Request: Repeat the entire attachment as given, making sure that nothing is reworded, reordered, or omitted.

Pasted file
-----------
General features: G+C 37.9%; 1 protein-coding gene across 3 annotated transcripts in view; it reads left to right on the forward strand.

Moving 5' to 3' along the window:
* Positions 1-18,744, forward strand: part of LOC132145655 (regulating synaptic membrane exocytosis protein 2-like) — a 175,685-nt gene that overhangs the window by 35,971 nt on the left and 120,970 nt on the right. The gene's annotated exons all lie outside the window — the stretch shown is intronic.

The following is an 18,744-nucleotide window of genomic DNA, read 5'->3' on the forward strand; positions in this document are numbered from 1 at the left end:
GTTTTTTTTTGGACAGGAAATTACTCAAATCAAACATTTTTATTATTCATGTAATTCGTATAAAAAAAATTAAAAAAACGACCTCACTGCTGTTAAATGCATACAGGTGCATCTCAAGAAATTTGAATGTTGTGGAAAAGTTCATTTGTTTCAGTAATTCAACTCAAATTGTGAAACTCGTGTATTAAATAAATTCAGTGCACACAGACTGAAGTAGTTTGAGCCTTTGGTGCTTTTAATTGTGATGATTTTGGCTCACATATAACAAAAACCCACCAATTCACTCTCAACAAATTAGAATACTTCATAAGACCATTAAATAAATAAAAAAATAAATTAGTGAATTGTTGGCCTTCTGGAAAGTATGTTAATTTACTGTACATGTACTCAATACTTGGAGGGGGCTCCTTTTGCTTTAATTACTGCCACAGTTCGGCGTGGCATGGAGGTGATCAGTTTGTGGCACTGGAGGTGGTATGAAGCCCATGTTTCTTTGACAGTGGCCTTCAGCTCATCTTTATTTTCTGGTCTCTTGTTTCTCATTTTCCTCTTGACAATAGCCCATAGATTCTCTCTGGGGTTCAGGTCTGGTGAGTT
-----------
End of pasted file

General features: G+C 37.9%; 1 protein-coding gene across 3 annotated transcripts in view; it reads left to right on the forward strand.

Moving 5' to 3' along the window:
* Positions 1-18,744, forward strand: part of LOC132145655 (regulating synaptic membrane exocytosis protein 2-like) — a 175,685-nt gene that overhangs the window by 35,971 nt on the left and 120,970 nt on the right. The gene's annotated exons all lie outside the window — the stretch shown is intronic.

The following is an 18,744-nucleotide window of genomic DNA, read 5'->3' on the forward strand; positions in this document are numbered from 1 at the left end:
GTTTTTTTTTGGACAGGAAATTACTCAAATCAAACATTTTTATTATTCATGTAATTCGTATAAAAAAAATTAAAAAAACGACCTCACTGCTGTTAAATGCATACAGGTGCATCTCAAGAAATTTGAATGTTGTGGAAAAGTTCATTTGTTTCAGTAATTCAACTCAAATTGTGAAACTCGTGTATTAAATAAATTCAGTGCACACAGACTGAAGTAGTTTGAGCCTTTGGTGCTTTTAATTGTGATGATTTTGGCTCACATATAACAAAAACCCACCAATTCACTCTCAACAAATTAGAATACTTCATAAGACCATTAAATAAATAAAAAAATAAATTAGTGAATTGTTGGCCTTCTGGAAAGTATGTTAATTTACTGTACATGTACTCAATACTTGGAGGGGGCTCCTTTTGCTTTAATTACTGCCACAGTTCGGCGTGGCATGGAGGTGATCAGTTTGTGGCACTGGAGGTGGTATGAAGCCCATGTTTCTTTGACAGTGGCCTTCAGCTCATCTTTATTTTCTGGTCTCTTGTTTCTCATTTTCCTCTTGACAATAGCCCATAGATTCTCTCTGGGGTTCAGGTCTGGTGAGTT